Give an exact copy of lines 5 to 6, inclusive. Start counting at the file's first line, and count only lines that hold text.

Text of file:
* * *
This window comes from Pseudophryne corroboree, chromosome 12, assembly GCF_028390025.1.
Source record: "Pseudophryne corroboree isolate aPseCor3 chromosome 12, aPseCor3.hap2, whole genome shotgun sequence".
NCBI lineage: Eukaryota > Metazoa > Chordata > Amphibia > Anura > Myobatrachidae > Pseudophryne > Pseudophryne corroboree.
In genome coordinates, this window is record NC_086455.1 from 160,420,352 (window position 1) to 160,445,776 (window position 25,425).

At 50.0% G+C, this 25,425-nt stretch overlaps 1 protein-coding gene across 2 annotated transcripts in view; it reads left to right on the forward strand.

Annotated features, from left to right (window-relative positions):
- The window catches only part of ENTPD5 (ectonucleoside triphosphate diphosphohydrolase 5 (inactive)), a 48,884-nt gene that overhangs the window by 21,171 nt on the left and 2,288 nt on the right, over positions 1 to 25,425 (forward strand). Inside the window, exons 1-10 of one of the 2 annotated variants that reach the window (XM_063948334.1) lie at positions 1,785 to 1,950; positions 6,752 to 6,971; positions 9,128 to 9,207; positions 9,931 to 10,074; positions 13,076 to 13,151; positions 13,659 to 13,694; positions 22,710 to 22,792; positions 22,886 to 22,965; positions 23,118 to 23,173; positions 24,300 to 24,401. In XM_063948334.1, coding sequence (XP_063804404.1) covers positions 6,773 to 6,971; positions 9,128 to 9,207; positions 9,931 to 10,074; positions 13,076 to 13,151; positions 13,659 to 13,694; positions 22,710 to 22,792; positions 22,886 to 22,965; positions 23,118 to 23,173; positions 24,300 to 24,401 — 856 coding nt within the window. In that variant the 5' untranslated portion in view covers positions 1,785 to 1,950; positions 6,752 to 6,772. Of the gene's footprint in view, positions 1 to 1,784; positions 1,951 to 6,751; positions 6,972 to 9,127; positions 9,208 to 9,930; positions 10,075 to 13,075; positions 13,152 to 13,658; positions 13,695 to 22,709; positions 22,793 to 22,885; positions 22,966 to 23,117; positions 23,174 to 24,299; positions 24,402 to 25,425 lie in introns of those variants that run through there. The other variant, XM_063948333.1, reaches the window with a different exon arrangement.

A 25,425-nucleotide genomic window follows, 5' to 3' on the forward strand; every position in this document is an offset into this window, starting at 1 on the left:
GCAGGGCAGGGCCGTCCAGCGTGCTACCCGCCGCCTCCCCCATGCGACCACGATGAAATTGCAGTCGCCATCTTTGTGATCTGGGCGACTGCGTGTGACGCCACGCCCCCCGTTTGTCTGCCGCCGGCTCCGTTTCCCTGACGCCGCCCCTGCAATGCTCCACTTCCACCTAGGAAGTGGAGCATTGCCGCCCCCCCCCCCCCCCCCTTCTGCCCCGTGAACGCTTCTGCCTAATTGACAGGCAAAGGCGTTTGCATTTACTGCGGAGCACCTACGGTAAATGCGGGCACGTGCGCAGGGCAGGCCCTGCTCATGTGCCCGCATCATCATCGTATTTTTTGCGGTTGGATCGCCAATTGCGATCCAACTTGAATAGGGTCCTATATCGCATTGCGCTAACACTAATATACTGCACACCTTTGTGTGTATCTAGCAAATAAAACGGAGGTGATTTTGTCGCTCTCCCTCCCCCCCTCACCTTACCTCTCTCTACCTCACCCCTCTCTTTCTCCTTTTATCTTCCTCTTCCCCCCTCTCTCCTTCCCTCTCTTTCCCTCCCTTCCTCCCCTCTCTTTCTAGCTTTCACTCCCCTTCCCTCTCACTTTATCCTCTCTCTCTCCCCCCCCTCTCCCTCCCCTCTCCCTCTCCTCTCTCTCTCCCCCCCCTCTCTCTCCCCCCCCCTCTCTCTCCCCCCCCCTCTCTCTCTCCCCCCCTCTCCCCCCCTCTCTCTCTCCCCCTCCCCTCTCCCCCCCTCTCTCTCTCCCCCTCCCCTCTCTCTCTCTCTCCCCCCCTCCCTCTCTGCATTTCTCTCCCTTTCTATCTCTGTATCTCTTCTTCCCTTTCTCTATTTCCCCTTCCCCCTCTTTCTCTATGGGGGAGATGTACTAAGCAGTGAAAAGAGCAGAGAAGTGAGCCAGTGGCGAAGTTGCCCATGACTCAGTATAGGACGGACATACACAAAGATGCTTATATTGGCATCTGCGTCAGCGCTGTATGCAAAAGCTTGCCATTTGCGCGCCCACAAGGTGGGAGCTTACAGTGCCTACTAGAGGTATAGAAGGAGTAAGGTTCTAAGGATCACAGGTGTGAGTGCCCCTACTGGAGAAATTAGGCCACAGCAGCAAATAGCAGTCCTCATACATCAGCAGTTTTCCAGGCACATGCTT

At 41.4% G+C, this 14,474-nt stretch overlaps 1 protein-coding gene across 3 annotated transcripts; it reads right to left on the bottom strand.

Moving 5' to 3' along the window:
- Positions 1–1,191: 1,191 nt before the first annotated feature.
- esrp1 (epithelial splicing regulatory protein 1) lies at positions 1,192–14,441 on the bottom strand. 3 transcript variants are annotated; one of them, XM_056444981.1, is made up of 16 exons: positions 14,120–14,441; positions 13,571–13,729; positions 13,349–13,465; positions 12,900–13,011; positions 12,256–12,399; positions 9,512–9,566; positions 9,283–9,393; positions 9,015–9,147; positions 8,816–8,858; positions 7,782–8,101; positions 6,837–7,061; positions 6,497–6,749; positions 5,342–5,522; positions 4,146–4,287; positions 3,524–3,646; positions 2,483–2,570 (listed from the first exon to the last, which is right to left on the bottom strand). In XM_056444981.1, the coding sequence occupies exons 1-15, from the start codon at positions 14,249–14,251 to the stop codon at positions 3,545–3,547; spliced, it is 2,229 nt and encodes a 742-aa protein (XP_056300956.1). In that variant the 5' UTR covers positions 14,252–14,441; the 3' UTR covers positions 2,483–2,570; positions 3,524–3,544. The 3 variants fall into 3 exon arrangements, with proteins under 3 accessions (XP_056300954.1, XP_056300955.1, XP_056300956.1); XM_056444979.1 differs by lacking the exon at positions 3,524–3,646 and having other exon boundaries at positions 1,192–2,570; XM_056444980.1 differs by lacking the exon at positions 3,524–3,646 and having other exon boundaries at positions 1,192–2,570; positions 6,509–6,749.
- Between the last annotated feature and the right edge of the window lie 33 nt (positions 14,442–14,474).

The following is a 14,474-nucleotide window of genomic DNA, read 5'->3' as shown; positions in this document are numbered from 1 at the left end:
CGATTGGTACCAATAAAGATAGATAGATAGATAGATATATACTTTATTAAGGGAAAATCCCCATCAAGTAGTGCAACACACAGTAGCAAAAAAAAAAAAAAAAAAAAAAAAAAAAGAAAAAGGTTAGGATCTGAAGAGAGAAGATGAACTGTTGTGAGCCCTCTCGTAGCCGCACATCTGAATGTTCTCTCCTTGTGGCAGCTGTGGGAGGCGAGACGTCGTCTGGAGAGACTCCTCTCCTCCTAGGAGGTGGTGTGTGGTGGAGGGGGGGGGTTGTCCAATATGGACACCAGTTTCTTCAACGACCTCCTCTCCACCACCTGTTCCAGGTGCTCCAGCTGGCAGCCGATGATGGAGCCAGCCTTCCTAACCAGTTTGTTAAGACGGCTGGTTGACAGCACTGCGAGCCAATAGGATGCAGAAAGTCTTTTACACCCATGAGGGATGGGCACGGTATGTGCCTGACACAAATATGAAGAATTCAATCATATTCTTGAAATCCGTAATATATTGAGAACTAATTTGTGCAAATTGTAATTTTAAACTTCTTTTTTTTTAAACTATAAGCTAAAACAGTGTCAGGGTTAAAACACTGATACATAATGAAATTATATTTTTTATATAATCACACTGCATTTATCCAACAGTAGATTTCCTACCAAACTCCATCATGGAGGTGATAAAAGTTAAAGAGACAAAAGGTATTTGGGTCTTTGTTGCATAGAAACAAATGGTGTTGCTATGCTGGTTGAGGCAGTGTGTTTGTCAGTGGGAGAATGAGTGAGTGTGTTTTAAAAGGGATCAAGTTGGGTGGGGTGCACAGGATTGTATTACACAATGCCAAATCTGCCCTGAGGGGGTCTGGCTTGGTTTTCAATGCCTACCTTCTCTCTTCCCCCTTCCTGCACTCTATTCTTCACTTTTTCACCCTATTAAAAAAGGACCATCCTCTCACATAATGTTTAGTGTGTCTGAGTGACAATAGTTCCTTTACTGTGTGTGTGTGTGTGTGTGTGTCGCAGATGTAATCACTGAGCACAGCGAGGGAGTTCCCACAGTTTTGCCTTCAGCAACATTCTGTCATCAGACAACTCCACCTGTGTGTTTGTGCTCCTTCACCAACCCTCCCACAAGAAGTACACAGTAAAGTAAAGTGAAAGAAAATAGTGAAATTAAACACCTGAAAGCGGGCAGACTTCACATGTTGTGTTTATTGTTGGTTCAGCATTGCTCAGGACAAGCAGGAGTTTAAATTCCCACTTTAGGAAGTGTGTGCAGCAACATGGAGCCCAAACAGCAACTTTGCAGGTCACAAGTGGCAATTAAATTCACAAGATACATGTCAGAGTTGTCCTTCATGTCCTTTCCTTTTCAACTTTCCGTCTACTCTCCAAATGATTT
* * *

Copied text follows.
At 50.0% G+C, this 25,425-nt stretch overlaps 1 protein-coding gene across 2 annotated transcripts in view; it reads left to right on the forward strand.

Annotated features, from left to right (window-relative positions):